Birds and Beautiful Bay of Islands Scenery on Urupukapuka Island

144 islands lie in the Bay of Islands and our time has finally come to start exploring one. The largest island in the bay seems like a good place to start. What’s more, the “Winterless North” is in full swing on this sunny day in The Bay (we wouldn’t have been saying that yesterday), s we have no excuse not to hit the water!

Taking the Explore ferry to Urupukapuka Island

The morning starts at Pier 5 in Paihia, waiting to board the bright yellow Explore boat to ferry us over to Urupukapuka Island. The island is said to be a bird paradise, but already we are entertained at the wharf by some pretty cormorants, better known in New Zealand as shags, and seagulls.

After boarding the boat, we do a quick pick-up in Russell, the Hell Hole of the Pacific that we visited yesterday, then charge on through the still waters of The Bay! However, our attention is drawn to the front of the vessel when the boat starts suddenly slowing down… There’s a dolphin ahead! Unlike all the other dolphin encounters we have had in New Zealand, and we have had heaps, this dolphin is alone and not too interested in the boat. This unusual sign for these pod-dwelling mammals means the vessel has to leave the dolphin alone, so we continue onto Urupukapuka Island.

Arriving in paradise

On arrival, this place looks like paradise. We disembark the Explore boat onto a long jetty with white-sand beach and clear waters on either side. Hills of bush and lush green grass lie before us – we just can’t wait to start exploring.

A Maori-carved entrance welcomes us onto the island, then obvious signs lead us to the walking tracks, as well as a map of the island. You can cover a lot of ground on the island in a day, but stops you’ll want to do will slow down your momentum to island time.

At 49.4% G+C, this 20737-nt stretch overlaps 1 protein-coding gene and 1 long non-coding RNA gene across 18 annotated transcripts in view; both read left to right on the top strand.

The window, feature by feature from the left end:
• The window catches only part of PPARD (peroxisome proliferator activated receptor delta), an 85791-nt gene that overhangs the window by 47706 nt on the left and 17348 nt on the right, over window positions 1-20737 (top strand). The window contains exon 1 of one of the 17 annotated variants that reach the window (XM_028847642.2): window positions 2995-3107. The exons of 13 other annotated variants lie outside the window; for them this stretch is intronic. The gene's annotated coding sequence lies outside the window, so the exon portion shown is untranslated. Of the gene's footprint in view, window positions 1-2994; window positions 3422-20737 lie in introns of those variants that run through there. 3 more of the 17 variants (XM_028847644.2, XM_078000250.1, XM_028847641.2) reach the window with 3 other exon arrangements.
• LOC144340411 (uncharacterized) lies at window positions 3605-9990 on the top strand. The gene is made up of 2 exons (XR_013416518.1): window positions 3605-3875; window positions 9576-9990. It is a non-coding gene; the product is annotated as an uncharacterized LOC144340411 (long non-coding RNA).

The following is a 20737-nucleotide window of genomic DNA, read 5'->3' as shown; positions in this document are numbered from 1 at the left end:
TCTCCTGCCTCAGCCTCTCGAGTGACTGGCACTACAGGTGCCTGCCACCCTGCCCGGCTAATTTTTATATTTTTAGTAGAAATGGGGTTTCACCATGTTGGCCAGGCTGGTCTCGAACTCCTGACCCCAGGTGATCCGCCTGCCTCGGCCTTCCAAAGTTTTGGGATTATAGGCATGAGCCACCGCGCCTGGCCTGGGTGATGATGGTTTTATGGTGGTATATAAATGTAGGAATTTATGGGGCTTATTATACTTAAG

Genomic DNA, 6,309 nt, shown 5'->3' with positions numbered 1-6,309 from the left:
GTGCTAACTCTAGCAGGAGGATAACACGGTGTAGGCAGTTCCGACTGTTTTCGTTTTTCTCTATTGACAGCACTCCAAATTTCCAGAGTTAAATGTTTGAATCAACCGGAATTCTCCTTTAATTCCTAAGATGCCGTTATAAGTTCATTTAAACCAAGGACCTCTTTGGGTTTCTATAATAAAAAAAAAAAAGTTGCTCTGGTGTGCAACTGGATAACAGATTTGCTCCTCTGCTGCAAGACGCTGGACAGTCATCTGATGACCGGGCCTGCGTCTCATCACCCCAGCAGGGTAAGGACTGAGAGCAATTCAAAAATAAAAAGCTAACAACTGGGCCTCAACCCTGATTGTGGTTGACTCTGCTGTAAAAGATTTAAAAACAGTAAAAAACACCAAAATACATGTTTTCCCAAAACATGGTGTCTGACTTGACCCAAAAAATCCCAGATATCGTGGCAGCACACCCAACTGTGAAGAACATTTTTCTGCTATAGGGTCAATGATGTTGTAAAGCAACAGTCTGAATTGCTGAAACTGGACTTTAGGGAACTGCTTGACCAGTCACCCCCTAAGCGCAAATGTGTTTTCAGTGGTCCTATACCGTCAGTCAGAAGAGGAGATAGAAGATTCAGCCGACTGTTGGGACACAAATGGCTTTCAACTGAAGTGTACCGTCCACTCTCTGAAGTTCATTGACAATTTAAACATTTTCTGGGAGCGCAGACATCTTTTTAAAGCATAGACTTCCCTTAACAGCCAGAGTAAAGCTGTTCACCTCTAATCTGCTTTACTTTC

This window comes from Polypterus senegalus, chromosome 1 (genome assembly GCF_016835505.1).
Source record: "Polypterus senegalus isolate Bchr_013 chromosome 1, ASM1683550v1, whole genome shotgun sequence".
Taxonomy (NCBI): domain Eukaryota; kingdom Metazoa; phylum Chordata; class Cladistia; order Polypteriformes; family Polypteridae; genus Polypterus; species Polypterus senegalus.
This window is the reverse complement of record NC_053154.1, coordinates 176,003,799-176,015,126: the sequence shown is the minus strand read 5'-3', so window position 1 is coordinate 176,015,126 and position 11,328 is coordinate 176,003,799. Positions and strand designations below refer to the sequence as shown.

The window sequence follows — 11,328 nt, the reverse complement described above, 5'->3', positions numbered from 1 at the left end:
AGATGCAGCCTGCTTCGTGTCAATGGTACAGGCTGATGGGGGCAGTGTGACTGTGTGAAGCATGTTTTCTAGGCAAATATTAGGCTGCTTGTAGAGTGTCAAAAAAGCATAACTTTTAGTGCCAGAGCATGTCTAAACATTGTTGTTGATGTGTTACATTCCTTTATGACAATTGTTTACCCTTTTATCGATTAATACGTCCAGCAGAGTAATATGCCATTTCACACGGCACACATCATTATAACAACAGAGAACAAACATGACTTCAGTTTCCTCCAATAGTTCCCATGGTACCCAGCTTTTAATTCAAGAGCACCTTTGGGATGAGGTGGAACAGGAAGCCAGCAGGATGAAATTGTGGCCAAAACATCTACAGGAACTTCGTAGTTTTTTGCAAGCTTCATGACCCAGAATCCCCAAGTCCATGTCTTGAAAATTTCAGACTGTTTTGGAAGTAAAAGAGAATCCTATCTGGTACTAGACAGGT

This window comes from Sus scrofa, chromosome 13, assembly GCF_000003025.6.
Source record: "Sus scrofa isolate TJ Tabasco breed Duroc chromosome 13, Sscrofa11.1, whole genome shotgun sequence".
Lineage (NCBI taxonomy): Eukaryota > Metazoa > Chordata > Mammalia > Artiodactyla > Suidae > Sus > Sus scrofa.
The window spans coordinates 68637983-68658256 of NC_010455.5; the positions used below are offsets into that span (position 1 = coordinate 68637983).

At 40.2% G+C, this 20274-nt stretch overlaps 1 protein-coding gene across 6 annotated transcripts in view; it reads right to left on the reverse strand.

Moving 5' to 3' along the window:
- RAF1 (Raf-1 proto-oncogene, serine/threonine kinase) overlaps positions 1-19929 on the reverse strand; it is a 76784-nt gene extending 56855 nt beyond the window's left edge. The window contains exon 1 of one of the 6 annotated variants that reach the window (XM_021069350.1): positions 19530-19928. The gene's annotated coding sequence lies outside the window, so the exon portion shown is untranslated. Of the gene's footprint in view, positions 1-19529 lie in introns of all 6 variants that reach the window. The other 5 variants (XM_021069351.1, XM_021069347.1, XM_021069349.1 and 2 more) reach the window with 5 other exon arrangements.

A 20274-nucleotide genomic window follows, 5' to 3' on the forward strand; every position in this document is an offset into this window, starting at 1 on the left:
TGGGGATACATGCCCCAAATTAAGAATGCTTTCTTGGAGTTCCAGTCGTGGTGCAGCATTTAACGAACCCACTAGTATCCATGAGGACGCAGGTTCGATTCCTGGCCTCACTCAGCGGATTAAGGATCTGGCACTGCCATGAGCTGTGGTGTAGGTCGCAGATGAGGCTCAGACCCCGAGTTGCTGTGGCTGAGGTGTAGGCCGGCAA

A grand entrance to Urupukapuka Island A grand entrance to Urupukapuka Island
Going to check out the birds in the tree of life Going to check out the birds in the tree of life
Lunch on a deserted beach Lunch on a deserted beach

Wetland, forest and grassy paddocks (all within five minutes)

We start tracks on the Urupukapuka Loop Track, which initially takes us across a small wetland currently occupied by pukeko – a long-legged blue-feathered bird with a red beak (yes, they are as crazy as they sound), herons and seagulls. We start making our way uphill through the edge of a forest already full of bird sounds, especially the melodic calls of tui, which mimic each other like parrots do.

The wild chorus of birds is mixed with the baaing of sheep seen in a grassy paddock in the valley below. It’s quite the mix on Urupukapuka Island and we are only finding this out five minutes into our walk!

Epic Bay of Islands scenery

It’s not long until we start seeing some gorgeous scenery. As we reach the ridge of the hill, views of Urupukapuka Beach are revealed on the other side of the island, as well as the sun shining on the dark blue waters surrounding the island. Layers of islands and mainland make up the backdrop of the scenery, not to mention the rest of the forest rolling on the hills ahead of us that we are still yet to explore. We are in love with this island already.

We follow the grassy ridge line to a gargantuan lone tree, then to various other viewpoint markers. We have reached the highest point of the island, which as you can imagine holds more astonishing scenery! From here, it’s time to start making our way down into the low-lying forest of kanuka and manuka – tall and thin spindly trees that are not too dense so seeing birds is a whole lot easier.

Lots of little sections of forest to find birds

Let the obsessive bird literature begin!